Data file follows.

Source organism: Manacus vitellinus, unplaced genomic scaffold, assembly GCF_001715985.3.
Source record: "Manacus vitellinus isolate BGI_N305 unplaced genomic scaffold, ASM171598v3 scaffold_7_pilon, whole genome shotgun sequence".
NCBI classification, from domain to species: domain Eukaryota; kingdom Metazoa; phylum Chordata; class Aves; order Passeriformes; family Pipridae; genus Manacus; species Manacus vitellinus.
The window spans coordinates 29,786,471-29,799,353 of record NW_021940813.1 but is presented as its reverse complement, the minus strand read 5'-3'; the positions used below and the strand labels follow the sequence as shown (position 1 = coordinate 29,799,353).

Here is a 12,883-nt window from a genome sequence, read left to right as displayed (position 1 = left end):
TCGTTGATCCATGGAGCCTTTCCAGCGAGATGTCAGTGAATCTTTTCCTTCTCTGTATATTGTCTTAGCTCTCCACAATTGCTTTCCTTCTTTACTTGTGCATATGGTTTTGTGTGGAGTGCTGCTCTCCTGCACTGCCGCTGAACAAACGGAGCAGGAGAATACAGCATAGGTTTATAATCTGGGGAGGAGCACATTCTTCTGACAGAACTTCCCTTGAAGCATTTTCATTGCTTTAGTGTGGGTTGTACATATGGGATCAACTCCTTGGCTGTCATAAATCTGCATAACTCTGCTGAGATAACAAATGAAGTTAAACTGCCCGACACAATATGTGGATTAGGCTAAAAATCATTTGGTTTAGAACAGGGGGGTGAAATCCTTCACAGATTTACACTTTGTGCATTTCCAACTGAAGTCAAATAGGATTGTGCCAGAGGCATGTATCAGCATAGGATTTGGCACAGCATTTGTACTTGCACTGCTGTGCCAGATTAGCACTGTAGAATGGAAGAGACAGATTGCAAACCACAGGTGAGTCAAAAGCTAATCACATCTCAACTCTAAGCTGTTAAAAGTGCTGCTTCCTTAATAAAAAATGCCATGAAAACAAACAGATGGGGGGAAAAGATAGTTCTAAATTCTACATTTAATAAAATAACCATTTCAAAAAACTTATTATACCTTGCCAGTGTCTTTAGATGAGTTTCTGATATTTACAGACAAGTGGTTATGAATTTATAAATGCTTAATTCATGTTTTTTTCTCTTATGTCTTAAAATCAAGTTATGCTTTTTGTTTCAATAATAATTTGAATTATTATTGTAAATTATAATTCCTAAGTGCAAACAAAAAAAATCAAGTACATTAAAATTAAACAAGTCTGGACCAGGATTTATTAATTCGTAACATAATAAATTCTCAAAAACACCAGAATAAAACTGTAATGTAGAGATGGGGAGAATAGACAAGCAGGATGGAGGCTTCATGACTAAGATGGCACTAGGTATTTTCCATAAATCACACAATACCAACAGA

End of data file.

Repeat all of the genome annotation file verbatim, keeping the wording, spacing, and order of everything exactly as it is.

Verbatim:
Source organism: Manacus vitellinus, unplaced genomic scaffold, assembly GCF_001715985.3.
Source record: "Manacus vitellinus isolate BGI_N305 unplaced genomic scaffold, ASM171598v3 scaffold_7_pilon, whole genome shotgun sequence".
NCBI classification, from domain to species: domain Eukaryota; kingdom Metazoa; phylum Chordata; class Aves; order Passeriformes; family Pipridae; genus Manacus; species Manacus vitellinus.
The window spans coordinates 29,786,471-29,799,353 of record NW_021940813.1 but is presented as its reverse complement, the minus strand read 5'-3'; the positions used below and the strand labels follow the sequence as shown (position 1 = coordinate 29,799,353).

Here is a 12,883-nt window from a genome sequence, read left to right as displayed (position 1 = left end):
TCGTTGATCCATGGAGCCTTTCCAGCGAGATGTCAGTGAATCTTTTCCTTCTCTGTATATTGTCTTAGCTCTCCACAATTGCTTTCCTTCTTTACTTGTGCATATGGTTTTGTGTGGAGTGCTGCTCTCCTGCACTGCCGCTGAACAAACGGAGCAGGAGAATACAGCATAGGTTTATAATCTGGGGAGGAGCACATTCTTCTGACAGAACTTCCCTTGAAGCATTTTCATTGCTTTAGTGTGGGTTGTACATATGGGATCAACTCCTTGGCTGTCATAAATCTGCATAACTCTGCTGAGATAACAAATGAAGTTAAACTGCCCGACACAATATGTGGATTAGGCTAAAAATCATTTGGTTTAGAACAGGGGGGTGAAATCCTTCACAGATTTACACTTTGTGCATTTCCAACTGAAGTCAAATAGGATTGTGCCAGAGGCATGTATCAGCATAGGATTTGGCACAGCATTTGTACTTGCACTGCTGTGCCAGATTAGCACTGTAGAATGGAAGAGACAGATTGCAAACCACAGGTGAGTCAAAAGCTAATCACATCTCAACTCTAAGCTGTTAAAAGTGCTGCTTCCTTAATAAAAAATGCCATGAAAACAAACAGATGGGGGGAAAAGATAGTTCTAAATTCTACATTTAATAAAATAACCATTTCAAAAAACTTATTATACCTTGCCAGTGTCTTTAGATGAGTTTCTGATATTTACAGACAAGTGGTTATGAATTTATAAATGCTTAATTCATGTTTTTTTCTCTTATGTCTTAAAATCAAGTTATGCTTTTTGTTTCAATAATAATTTGAATTATTATTGTAAATTATAATTCCTAAGTGCAAACAAAAAAAATCAAGTACATTAAAATTAAACAAGTCTGGACCAGGATTTATTAATTCGTAACATAATAAATTCTCAAAAACACCAGAATAAAACTGTAATGTAGAGATGGGGAGAATAGACAAGCAGGATGGAGGCTTCATGACTAAGATGGCACTAGGTATTTTCCATAAATCACACAATACCAACAGA